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Small trees, shrubs or perennial or annual herbs, glabrous (in Mal.). Bark not exuding resinous sap. Branchlets terete or 2-4-lined or -angled. Leaves opposite (rarely whorled), entire (rarely gland-fringed in extra-Mal. spp.), sessile or shortly petioled, with translucent ('pale') glands containing essential oils and sometimes black or red glands containing hypericin or pseudohypericin. Inflorescences terminal, cymose, dichasial or monochasial. Flowers (sometimes except the gynoecium) 5(-4)-merous, homostylous (in Mal.). Sepals quincuncial or rarely decussate, coriaceous to chartaceous, persistent (in Mal), glandular like the leaves. Petals yellow, often tinged red, glandular like the leaves, without nectariferous appendage (in Mal), glabrous, caducous or persistent. Stamen fascicles epipetalous, free or variously united (2 + 1 + 1 + 1 or 2 + 2 + 1 or (5) or (4)) and then with double ones episepalous, glabrous, caducous or persistent, each with 1-c. 60 stamens; filaments yellow, slender, usually united only towards the base or apparently free; anthers yellow or reddish, shortly oblong, dorsifixed or apparently basifixed (sect. Takasagoya), with amber or black gland terminating the connective. Staminodial fascicles absent (or very rarely 3, alternating with 2+2 + 1 stamen fascicles in extra-Mal. spp.). Ovary 5-3-celled or 1-celled with 5-3(-2) parietal placentas; styles 5-3(-2), free or ± united, ± slender; stigma small, flat or ± capitate. Ovules oo-2 on each placenta, horizontal. Fruit a septicidal 5-3(-2)-valved ± coriaceous capsule (rarely tardily dehiscent or ± baccate in extra-Mal. spp.), with ± prominent vittae in the valves. Seeds ∞-l on each placenta, curved-cylindric to ellipsoid, sometimes carinate with a membranous wing; testa variously sculptured; embryo cylindric, straight or curved, with cotyledons usually shorter than the hypocotyl.


Asia-Tropical, Australasia present, e.g. the Amazon basin absent, throughout most of the tropical and temperate zones present
About 400 spp. throughout most of the tropical and temperate zones, but absent from some lowland tropical areas (e.g. the Amazon basin) and rare in Australasia (2 native species, here spp. 14 and 15), in Malesia 13 spp. .


Hypericum, as recognised here, is identical with ENGLER'S Hypericeae except for Hypericum sect. Elodea (JUSS.) CHOISY, which, as the genus Triadenum RAFIN., belongs in the Cratoxyleae and appears to be a herbaceous derivative of Cratoxylum.
The geographical relationships of the Malesian species are interesting. Sect. Ascyreia (Sumatra to SW. Celebes) also occurs in south continental Asia, Taiwan, Ceylon, Turkey, and Socotra. Sect. Takasagoya (Philippines) is otherwise confined to Taiwan. Sect. Hypericum (Philippines, Sabah, Sumatra) is pan-boreal in distribution; but the Philippine species is found elsewhere only in Taiwan and Japan, whereas the species of Sabah and Sumatra is otherwise eastern Himalayan in distribution. One of the two species of sect. Brathys, which also occurs from Japan to Ceylon and in Australia, New Zealand and Hawaii, is closely related to a species of southeastern U.S.A., whereas the other has a mainly southern distribution (Australia, New Zealand, New Caledonia, New Guinea) with outliers in South and East Asia (eastern Himalayas, Vietnam, Taiwan) and affinities with western South America. The affinities of the remaining section, sect. Humifusoideum, lie in quite a different direction, namely with Africa. The New Guinea species form a closely related group which appears to be derived from sect. Campylosporus of Africa, Madagascar and the Mascarene Islands. In addition, however, there are three species of sect. Humi-fusoideum in Africa and Madagascar (H. natalense WOOD & EVANS, H. wilmsii R. KELLER and H. peplidifolium A. RICH.), which are apparently derivatives, in turn, of this New Guinea group. The relationships therefore are Africa→ New Guinea -> Africa. This New Guinea group also appears to have given rise to two other species, H. pulogense MERR. (Philippines) and H. beccarii N. ROBSON (Java, Sumatra).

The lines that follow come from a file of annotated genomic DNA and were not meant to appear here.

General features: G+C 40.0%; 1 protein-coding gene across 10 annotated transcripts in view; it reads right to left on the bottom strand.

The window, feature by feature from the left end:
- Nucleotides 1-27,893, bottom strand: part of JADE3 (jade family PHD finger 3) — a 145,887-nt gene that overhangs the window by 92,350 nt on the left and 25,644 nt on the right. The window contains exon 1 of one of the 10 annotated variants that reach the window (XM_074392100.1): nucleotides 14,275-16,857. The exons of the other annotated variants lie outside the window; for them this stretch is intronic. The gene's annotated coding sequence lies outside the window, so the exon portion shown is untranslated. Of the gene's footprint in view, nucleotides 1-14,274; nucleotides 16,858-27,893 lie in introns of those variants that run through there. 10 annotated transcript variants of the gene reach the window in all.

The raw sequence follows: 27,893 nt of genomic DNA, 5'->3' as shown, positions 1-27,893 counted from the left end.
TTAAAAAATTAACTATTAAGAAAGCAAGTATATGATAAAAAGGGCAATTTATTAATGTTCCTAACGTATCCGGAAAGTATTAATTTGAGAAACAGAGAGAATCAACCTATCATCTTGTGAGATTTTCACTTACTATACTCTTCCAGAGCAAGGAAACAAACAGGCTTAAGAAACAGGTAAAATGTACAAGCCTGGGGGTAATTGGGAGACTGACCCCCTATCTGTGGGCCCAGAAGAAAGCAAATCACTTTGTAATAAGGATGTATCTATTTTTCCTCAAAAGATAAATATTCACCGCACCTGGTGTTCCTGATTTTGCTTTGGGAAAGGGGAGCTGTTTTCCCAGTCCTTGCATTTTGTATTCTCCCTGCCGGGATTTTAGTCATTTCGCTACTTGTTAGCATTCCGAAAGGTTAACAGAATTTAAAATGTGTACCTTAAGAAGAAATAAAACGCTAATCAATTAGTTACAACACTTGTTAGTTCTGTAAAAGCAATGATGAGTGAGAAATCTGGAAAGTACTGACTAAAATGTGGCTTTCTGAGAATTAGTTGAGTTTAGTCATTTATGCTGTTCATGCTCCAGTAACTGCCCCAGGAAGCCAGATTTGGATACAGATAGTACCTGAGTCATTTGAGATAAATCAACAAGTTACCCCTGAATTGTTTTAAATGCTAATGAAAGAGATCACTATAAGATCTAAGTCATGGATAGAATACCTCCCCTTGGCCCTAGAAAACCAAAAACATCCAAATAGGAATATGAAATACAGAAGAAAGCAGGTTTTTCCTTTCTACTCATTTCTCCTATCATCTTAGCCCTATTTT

Hybrids of Hypericum species have been found from time to time in nature, but only between rather closely related species. Artificial hybrids are not always easy to produce, but some 'wide' crosses have been successful. The resultant plants, however, are usually weak and have always proved sterile. Some artificial crosses between closely related species, however, have thrived, and one or two are well-known garden plants. In general, apart from the hybrids involving H. perforatum L., which is largely pseudo-gamous and produces n and 2n gametes, crosses are likely to be successful only between species with the same chromosome number.


Y. KIMURA 1951 – In: Nakai & Honda, Nova Fl. Jap. 10. p 85
Y. KIMURA 1951 – In: Nakai & Honda, Nova Fl. Jap. 10. p 229
SPACH 1836 – In: Ann. Sc. Nat. p 363
LINNE 1753: Sp. Pl. p 783
L. 1753: Sp. Pl. p 272
Y. KIMURA 1951 – In: Nakai & Honda, Nova Fl. Jap. 10. p 96
R. KELLER 1925 – In: E. & P., Nat. Pfl. Fam., ed. 2, 21. p 175
ENGL 1925 – In: E. & P., Nat. Pfl. Fam., ed. 2, 21. p 174
SPACH 1836 – In: Hist. Nat. Vég. Phan. p 446
L. 1753: Sp. Pl. p 787
L.f. 1836 – In: Ann. Sc. Nat. p 366
Miq. 1859 – In: Fl. Ind. Bat. p 513
ROBSON 1972: pp. 251-274. – In: Blumea
Y. KIMURA 1951 – In: Nakai & Honda, Nova Fl. Jap. 10. p 108